Wednesday, November 30, 2011

Unclaimed Property News Roundup:

Big Badger State Reclaim -- Who says that unclaimed property can only be a modest amount of money?  According to the Chicago Tribune, one Wisconsin woman received nearly a quarter of a million dollars in unclaimed municipal bonds from the Wisconsin Department of Treasury.

Louisiana to Release Annual Unclaimed Property List -- According to NBC 33 News in Baton Rouge, Louisiana, State Treasurer John Kennedy will release the newest list of unclaimed property owners in the Pelican State

Kenyan Unclaimed Property Law Awaiting Presidential Approval -- According to The Standard of Nairobi, Kenya, that country's proposed Unclaimed Financial Assets Bill is awaiting sign off by Kenya's President.  As we noted earlier, the proposed law is very broad in scope and appears to be based upon the Uniform Unclaimed Property Acts in use in the United States.

Pennsylvania Luring Holiday Shoppers -- Fox 43 (Harrisburg, PA), is reporting that Pennsylvania State Treasurer Rob McCord is pitching the Pennsylvania Treasury's eBay site as a "convenient alternative" to the long lines and hassles of traditional retail stores.

Tuesday, November 29, 2011

A New Jersey Gift Card Update

Regular readers (Hi Mom!) know that we've been following the progress of New Jersey's recent gift card legislation from the State Assembly, to the Treasury Department, and, ultimately, to the courts.  When we last left our story, the U.S. Court of Appeals for the Third Circuit enjoined (in English, temporarily suspended) application of parts of the new law, pending a decision by that Court.  That case has been argued, and is currently under consideration by the court -- meaning that a decision can come at any time.  Of course, the timing of the ruling could be important because the holidays are a particularly busy time for gift card sellers.

According to a recent article in NJ Biz, the President of the NJ Retail Merchants Association (one of the plaintiffs in the underlying lawsuit) has gone on record indicating that he does not expect the challenged gift card laws to be in force during the holiday shopping season.  (For detail as to which parts of the law were enjoined, see here).

In other news, some members of the New Jersey Assembly have a bill pending that would reverse all of the changes enacted as part of the 2010 gift card law.  Before anyone gets too excited, however, we note that the bill has been pending for more than a year.

We will continue to follow the Garden State saga.

Monday, November 28, 2011

Washington State Looks to Generate Revenue By Selling Others' Stocks

The Washington State Department of Revenue recently published a proposal to immediately convert securities to cash upon receipt by the DOR.  As the proposal indicates, the current law requires DOR to wait at least three years before selling stocks that are reported as unclaimed property.  The Department anticipates that it will incur $1.3 million in commissions and fee payments to sell the stocks in connection with this "revenue generating" activity.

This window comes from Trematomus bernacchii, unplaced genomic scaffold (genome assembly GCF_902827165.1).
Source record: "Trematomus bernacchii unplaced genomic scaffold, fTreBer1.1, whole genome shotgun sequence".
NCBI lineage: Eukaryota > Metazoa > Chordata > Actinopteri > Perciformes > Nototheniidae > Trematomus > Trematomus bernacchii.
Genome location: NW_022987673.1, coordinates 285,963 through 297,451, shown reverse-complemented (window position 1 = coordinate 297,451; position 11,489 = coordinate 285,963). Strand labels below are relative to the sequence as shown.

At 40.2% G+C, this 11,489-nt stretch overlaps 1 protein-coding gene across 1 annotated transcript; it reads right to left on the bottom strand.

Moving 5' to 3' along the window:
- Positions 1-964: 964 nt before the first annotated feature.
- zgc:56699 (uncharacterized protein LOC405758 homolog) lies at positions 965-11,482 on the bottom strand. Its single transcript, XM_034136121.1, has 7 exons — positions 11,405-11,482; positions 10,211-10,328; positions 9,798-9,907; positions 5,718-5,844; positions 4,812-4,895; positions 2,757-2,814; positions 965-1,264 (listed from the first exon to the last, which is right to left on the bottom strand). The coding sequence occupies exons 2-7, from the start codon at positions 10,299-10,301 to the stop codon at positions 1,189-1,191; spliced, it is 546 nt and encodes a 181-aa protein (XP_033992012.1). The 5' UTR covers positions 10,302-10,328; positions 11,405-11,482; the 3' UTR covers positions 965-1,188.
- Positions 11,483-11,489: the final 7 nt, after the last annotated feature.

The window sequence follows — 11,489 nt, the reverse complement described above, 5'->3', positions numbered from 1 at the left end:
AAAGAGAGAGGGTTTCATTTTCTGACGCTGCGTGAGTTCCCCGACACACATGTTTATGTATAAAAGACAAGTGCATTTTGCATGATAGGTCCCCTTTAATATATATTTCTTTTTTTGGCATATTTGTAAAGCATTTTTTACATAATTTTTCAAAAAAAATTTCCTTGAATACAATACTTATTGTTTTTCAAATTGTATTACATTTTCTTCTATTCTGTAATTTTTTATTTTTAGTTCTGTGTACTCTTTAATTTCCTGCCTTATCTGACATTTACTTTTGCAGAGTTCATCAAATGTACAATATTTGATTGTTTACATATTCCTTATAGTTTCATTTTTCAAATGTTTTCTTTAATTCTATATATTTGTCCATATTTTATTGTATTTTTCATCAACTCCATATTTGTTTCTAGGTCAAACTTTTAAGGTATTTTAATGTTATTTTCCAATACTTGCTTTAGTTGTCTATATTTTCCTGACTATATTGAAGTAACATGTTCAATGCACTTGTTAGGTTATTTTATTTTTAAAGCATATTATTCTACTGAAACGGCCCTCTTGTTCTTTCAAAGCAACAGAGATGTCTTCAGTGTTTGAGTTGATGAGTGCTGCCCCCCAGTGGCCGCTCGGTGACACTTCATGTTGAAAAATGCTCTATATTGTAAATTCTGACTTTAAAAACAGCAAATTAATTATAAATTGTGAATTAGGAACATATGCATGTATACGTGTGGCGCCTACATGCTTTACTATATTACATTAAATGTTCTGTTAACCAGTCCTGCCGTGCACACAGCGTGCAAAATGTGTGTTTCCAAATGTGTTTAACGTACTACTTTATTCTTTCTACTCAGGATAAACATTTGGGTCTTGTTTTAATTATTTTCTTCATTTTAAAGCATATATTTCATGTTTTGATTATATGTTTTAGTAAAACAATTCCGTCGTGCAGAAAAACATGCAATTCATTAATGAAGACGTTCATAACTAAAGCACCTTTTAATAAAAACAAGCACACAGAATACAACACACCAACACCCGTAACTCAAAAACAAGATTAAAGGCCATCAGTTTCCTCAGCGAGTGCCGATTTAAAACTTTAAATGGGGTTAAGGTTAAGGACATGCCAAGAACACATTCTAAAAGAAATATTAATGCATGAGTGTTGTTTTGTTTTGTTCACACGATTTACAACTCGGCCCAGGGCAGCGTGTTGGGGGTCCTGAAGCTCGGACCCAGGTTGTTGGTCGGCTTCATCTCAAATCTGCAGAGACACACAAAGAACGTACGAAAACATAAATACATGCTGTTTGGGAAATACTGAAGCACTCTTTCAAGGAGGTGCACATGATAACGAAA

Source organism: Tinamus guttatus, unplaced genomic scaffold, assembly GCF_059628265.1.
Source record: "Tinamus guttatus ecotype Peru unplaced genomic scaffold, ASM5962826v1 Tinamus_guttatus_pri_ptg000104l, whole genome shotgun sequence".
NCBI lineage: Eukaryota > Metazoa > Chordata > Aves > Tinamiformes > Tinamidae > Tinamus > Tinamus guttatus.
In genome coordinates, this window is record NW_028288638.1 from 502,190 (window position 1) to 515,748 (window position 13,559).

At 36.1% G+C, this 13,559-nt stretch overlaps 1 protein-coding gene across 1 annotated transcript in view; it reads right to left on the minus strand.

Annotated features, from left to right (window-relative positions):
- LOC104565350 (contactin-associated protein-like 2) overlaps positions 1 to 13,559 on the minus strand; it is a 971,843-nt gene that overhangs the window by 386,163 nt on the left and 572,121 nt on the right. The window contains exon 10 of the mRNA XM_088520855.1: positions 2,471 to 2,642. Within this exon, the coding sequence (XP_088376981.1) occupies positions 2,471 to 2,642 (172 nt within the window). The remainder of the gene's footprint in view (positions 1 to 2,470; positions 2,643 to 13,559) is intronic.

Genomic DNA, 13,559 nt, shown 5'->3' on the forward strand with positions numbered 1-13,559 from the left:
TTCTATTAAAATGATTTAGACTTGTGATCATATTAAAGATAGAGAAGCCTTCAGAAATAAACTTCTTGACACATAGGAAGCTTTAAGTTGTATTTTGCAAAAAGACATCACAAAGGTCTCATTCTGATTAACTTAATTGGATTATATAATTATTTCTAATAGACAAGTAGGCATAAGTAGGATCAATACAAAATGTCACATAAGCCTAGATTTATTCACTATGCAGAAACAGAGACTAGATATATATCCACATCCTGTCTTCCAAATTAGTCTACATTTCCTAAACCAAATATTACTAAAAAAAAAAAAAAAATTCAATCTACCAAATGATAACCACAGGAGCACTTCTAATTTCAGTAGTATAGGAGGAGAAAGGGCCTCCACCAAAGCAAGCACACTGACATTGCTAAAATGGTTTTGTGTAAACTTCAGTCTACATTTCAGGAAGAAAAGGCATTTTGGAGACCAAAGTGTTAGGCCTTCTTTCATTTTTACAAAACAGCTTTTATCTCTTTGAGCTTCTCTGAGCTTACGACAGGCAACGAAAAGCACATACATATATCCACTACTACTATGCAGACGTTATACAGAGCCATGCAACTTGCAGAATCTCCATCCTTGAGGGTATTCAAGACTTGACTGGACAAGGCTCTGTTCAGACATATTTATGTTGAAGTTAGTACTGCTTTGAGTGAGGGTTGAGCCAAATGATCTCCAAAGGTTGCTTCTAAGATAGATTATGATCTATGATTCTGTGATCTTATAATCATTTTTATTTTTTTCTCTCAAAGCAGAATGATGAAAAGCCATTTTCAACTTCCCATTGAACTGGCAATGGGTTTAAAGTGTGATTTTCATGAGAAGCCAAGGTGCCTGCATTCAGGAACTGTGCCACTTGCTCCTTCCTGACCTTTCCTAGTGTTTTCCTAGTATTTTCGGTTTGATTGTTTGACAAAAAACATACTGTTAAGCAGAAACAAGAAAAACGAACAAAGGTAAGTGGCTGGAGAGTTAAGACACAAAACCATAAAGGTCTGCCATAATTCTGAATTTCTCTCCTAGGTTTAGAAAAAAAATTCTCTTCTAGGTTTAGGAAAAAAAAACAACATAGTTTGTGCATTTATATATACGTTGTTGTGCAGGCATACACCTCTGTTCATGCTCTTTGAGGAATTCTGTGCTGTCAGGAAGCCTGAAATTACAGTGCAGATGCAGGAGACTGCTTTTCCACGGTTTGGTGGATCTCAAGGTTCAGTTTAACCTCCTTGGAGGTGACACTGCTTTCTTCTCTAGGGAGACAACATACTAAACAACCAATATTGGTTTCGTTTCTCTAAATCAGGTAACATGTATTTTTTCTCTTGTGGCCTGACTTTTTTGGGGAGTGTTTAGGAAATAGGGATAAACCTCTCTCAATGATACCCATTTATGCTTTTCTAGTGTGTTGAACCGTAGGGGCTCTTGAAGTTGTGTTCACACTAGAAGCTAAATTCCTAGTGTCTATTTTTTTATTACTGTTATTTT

Assuming that the stocks are sold at market value, how will this increase revenue (especially in light of the commissions apparently charged by DOR's stockbrokers)?  Well, while unclaimed securities are reported to the custody of the state, the state can't use those shares as general revenue (you can't build roads or schools with shares of stock).  By selling the stock immediately, the state is hoping to use the money immediately (while paying the sale price -- less fees -- to the owner).

This is an example of particularly owner-unfriendly regulation.  The proposed rule allows the state to immediately sell securities (given the current market, likely at a low price) and forces the holder to pay "administrative costs" to obtain the property.  Moreover, it is particularly inconsistent with the state's role as mere custodian (as opposed to title owner) of the property.  While states are (quite understandably) looking to generate more revenue and are aggressively enforcing unclaimed property laws to that end, they should not be changing the rules to the detriment of the rightful owner.

Wednesday, November 23, 2011

Examples of Unclaimed Property: Uncashed Checks, Dormant Accounts, Suitcases Full of Cash

Gone are the days when unclaimed property laws applied only to dormant bank accounts and unredeemed insurance policies.  Today's laws are increasingly broad, and apply to nearly every type of property you can imagine (and, by virtue of the catch-all "all other property" provision, even some types of property you can't imagine).

Nonetheless, there does not seem to be any provision of the Australian unclaimed property laws that expressly cover suitcases containing "roughly $1.28 million in $50 bills."  According to Yahoo's blog The Sideshow, that's exactly what someone left in a Sydney cafe on Tuesday.  Police are investigating.

Happy Thanksgiving to our U.S. readers.  As well as a happy St. George's Day, Labor Thanksgiving Day, and Dan Državnosti elsewhere.

Thursday, November 17, 2011

New Quebec Unclaimed Property Act

While our focus here is generally on U.S. escheat laws, there is a whole developing world of unclaimed property regulation out there.  In Canada, for example, certain provinces have unclaimed property laws, while others do not.  One of the provinces that does is Quebec, which passed a new unclaimed property law this summer. 

The new law applies to a variety of property types, including
  • bank deposits,
  • checks (actually, cheques), 
  • securities, 
  • demutualization proceeds, 
  • trust property, 
  • property held in safe deposit boxes,
  • insurance proceeds,
  • pension funds, and
  • other property to be determined by regulation
Most of these items are subject to a 3 year dormancy period.  The new law also provides for audits and penalties for noncompliance.

Tuesday, November 15, 2011

Unclaimed Property News Roundup:

Illinois Launches "Operation Reunite" For Veterans -- According to the Chicago Sun-Times, Illinois State Treasurer Dan Rutherford has commenced a new initiative to return medals and other military items to veterans.  According to the article, the Illinois Treasurer has over 200 military items, including 15 Purple Hearts, a Navy Cross, and other awards and artifacts.  For more information on Operation Reunite, check out the Treasurer's website.